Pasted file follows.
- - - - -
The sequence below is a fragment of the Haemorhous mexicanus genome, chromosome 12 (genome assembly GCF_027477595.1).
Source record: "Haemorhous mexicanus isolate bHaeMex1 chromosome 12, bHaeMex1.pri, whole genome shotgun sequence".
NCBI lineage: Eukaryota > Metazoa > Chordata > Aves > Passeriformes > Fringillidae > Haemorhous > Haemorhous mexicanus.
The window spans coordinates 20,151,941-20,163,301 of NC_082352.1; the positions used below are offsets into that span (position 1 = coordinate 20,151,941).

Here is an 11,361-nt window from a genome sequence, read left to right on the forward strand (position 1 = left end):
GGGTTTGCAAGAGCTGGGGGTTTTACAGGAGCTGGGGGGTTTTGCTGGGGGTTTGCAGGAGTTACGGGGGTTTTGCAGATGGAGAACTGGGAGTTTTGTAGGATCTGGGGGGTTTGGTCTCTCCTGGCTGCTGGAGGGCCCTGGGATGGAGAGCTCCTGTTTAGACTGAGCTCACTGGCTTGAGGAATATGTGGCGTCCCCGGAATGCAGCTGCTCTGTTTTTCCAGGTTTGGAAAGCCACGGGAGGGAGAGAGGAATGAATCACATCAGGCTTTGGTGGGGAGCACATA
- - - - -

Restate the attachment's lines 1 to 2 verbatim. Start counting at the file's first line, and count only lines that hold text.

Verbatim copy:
The sequence below is a fragment of the Haemorhous mexicanus genome, chromosome 12 (genome assembly GCF_027477595.1).
Source record: "Haemorhous mexicanus isolate bHaeMex1 chromosome 12, bHaeMex1.pri, whole genome shotgun sequence".